Support for the change within Riverview was high from the outset but the specifics and feasibility of the change were still uncertain. The process began with an extensive period of review and research to get a full understanding of the possibilities and requirements of transitioning to a new person directed living model.

“We looked at literature, research, we talked to experts in the world and we said, okay if we are going to truly do this and not just make small changes, then we are changing our strategic direction,” she explains. “We are changing our language. We are potentially changing our staffing model. We are changing our environment. We are changing how we organize care. It is fundamentally a culture shift. It’s a transformation.”

One of the key figures in the opening stages of the transformation, and one of the architects of the research behind it, is Dr. Genevieve Thompson, a Research Chair in Person Directed Living from the College of Nursing at the University of Manitoba.

Thompson’s initial research contributed to the framework of the person directed living initiative, but her work didn’t stop there. Currently, she spends two days per week at Riverview providing support to various areas and neighborhoods / communities, including assisting with research, creating processes and educational materials, and helping evolve new ideas related to person directed living.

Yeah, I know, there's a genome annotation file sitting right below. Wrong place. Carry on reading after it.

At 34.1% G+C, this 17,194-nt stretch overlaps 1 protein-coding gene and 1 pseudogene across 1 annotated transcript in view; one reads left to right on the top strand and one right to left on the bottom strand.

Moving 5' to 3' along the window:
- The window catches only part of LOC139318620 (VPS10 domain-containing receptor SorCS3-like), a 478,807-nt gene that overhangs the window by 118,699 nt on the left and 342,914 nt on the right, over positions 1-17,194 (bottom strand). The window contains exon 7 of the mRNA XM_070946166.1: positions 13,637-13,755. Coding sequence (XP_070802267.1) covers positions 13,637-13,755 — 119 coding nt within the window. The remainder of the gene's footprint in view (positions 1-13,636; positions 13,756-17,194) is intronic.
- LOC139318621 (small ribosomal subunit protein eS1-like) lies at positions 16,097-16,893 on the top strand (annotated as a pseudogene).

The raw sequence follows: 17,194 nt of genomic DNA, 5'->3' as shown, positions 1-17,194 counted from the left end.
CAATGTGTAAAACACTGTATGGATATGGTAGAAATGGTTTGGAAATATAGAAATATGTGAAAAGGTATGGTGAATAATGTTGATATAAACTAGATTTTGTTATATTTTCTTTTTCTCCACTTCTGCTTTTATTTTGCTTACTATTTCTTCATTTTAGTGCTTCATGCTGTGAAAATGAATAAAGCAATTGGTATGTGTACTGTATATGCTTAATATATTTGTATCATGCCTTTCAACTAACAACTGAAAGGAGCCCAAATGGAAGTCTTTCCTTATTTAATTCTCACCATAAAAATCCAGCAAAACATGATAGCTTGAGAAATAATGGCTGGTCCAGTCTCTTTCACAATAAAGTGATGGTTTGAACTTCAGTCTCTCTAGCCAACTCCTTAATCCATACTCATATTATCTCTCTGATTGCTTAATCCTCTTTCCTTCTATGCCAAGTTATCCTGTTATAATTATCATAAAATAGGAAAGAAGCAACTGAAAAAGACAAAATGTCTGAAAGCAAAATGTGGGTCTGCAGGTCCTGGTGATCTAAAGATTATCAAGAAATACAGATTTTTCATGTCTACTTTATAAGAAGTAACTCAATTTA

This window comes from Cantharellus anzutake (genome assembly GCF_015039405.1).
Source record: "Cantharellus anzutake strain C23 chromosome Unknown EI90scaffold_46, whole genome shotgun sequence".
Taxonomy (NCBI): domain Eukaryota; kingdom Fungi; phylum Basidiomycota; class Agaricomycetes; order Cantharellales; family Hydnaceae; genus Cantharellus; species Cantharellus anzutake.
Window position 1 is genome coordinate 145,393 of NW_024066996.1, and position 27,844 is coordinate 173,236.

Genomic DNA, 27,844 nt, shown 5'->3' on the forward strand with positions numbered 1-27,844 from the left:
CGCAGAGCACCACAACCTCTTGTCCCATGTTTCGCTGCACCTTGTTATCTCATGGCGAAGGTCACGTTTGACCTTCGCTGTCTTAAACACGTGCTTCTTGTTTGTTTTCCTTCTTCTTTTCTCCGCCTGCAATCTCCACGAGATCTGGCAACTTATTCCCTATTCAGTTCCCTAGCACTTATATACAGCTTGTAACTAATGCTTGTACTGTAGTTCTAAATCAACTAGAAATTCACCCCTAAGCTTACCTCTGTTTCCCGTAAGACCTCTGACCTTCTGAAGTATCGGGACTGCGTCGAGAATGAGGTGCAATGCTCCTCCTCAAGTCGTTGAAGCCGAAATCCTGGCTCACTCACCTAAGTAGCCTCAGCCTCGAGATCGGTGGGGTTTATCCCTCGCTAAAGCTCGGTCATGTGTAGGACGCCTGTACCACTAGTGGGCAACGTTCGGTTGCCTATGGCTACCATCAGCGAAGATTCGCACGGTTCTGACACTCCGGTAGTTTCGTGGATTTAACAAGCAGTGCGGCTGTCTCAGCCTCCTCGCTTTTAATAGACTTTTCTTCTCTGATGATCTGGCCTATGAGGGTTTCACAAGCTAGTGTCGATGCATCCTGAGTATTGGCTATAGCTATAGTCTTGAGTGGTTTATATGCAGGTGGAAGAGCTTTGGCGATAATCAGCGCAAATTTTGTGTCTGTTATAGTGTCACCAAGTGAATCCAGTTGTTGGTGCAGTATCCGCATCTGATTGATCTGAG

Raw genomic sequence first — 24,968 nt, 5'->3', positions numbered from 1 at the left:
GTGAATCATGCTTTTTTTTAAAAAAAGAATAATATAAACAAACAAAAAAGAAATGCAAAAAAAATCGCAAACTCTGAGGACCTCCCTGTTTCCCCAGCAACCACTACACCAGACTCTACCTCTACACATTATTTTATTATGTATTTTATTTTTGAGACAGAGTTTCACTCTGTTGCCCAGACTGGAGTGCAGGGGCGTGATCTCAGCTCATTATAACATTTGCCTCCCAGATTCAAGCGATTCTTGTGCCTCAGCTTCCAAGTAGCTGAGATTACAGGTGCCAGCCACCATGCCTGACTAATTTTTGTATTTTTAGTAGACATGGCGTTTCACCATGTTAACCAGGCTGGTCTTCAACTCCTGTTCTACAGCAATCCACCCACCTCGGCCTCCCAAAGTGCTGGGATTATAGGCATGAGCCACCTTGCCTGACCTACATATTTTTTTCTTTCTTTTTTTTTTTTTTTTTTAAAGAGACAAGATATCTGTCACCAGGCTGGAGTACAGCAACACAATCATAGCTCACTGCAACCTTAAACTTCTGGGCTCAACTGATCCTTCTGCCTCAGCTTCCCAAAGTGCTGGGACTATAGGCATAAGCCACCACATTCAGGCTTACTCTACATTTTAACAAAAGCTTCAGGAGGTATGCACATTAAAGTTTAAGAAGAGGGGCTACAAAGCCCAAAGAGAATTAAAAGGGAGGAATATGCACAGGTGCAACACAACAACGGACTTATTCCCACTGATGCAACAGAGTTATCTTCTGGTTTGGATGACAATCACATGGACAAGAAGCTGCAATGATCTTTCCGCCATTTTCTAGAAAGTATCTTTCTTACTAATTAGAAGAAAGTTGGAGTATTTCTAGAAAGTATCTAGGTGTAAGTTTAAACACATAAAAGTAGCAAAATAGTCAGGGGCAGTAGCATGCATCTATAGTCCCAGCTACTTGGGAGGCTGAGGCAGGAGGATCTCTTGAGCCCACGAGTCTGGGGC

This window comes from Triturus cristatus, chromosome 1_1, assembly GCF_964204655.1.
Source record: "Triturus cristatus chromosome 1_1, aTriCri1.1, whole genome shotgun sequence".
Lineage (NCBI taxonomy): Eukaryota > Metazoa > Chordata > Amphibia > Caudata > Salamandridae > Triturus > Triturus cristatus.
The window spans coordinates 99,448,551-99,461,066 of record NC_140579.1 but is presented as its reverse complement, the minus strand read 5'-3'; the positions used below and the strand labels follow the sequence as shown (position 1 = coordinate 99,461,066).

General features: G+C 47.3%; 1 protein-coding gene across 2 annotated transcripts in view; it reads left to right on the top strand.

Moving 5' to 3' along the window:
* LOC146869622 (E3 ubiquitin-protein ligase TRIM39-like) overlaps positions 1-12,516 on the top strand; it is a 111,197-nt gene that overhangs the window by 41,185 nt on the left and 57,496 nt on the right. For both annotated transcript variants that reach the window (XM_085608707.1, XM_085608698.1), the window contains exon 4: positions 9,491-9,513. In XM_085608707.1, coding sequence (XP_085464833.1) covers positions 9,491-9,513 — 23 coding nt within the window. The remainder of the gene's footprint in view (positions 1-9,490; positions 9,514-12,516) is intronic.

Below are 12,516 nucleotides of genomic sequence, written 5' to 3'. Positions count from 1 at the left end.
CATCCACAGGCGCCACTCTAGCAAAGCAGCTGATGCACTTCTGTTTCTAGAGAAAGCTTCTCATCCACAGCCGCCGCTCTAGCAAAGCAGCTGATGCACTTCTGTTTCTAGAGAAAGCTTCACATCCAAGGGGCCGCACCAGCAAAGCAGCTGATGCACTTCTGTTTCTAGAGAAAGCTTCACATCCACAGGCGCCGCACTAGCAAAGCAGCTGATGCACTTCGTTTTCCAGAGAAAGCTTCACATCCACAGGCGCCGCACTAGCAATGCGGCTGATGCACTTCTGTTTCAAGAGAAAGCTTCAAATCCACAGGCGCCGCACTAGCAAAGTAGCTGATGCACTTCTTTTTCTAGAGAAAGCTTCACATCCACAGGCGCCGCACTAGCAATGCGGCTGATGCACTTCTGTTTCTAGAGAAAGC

“The challenge with research is making it relevant to people, and so my goal has always been to help people understand the ‘so what?’ in this. Like, why should I participate? Why does this matter?” she says.

So far, so good.

“I’ve been really impressed by how open and honest people have been,” says Thompson, noting that many in the Riverview community have shared their excitement as well as their concerns about the change. Bottom line, people get it. And they want to work together towards something great.

Although person directed living is still in the early stages of implementation at Riverview Health Centre – CD1’s pilot program ends in May 2024, after which there will be a period of feedback and evaluation before continuing the roll out – momentum is building. Administration, healthcare staff, patients, researchers, residents and families are coming together in new and different ways to explore the new model and its benefits.

And it’s not just an abstract concept or an academic exercise. It’s starting to influence day-to-day operational thinking.

“Everything that we do moving forward, we say to ourselves, is that person directed? If we’re talking about any kind of improvements or changes, (we ask) does that fit with our model of person directed living?” says Ross. “Because that’s the direction we’re going. That’s our long term vision.”

You can be part of Riverview’s transformation to person directed living! Find out how by contacting the Riverview Health Centre Foundation or visiting our Donation page and showing your support.